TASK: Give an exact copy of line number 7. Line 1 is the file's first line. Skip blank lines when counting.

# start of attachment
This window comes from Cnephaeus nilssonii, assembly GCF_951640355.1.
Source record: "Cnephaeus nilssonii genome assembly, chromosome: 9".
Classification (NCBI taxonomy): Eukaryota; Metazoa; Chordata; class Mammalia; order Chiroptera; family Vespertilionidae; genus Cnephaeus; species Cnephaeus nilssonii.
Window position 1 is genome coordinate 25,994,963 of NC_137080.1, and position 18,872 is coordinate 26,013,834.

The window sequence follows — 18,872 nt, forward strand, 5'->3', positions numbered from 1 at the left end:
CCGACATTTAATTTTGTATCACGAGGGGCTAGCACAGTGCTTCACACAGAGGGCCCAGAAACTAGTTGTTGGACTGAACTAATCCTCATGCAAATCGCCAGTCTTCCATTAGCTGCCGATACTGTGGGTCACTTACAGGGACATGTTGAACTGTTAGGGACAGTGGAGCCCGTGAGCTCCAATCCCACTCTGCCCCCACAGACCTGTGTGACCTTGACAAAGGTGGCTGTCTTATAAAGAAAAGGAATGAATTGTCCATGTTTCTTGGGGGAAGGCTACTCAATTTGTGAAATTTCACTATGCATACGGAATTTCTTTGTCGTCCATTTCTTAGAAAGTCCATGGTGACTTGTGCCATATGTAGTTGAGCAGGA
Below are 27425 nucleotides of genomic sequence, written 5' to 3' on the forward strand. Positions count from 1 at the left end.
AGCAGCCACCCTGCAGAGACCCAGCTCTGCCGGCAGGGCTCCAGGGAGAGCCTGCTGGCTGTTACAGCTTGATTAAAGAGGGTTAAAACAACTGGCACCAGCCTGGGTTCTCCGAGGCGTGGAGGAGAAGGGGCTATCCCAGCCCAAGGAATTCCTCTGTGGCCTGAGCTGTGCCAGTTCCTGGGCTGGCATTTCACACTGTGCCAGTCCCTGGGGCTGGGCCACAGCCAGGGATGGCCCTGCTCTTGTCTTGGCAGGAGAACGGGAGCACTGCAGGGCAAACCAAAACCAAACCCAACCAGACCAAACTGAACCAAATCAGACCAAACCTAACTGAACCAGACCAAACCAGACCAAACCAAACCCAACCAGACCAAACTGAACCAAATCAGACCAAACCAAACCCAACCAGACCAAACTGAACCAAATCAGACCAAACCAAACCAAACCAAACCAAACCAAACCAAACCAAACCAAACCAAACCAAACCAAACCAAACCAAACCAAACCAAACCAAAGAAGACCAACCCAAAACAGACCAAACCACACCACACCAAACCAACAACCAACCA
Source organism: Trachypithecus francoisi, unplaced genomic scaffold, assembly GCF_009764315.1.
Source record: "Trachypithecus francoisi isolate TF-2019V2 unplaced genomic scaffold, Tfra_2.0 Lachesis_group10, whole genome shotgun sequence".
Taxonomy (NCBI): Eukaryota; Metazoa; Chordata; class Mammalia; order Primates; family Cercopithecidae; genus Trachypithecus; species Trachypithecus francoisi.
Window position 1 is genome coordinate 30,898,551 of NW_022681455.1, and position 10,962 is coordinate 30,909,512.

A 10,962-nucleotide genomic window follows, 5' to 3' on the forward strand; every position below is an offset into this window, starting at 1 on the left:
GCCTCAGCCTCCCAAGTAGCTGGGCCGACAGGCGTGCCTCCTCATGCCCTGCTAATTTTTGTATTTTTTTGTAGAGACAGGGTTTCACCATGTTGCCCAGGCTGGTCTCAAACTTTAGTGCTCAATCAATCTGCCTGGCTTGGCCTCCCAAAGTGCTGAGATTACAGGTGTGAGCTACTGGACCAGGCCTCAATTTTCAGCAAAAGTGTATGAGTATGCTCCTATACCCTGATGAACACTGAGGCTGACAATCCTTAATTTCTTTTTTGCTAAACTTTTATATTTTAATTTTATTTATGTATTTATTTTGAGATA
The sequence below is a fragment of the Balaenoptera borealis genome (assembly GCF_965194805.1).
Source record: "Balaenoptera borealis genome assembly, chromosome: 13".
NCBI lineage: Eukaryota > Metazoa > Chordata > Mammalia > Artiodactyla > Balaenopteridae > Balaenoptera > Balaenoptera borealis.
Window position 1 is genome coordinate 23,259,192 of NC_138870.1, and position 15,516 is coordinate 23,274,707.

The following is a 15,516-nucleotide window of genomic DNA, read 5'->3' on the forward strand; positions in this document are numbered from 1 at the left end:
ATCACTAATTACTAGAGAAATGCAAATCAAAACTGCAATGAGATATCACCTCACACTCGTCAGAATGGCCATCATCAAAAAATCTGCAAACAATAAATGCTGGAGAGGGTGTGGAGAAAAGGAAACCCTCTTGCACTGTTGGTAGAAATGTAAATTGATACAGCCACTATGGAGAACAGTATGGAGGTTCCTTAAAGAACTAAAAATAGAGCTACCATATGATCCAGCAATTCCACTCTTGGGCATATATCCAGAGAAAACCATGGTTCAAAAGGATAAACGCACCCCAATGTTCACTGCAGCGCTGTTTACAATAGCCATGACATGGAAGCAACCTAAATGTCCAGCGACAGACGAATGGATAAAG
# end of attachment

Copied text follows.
Below are 27425 nucleotides of genomic sequence, written 5' to 3' on the forward strand. Positions count from 1 at the left end.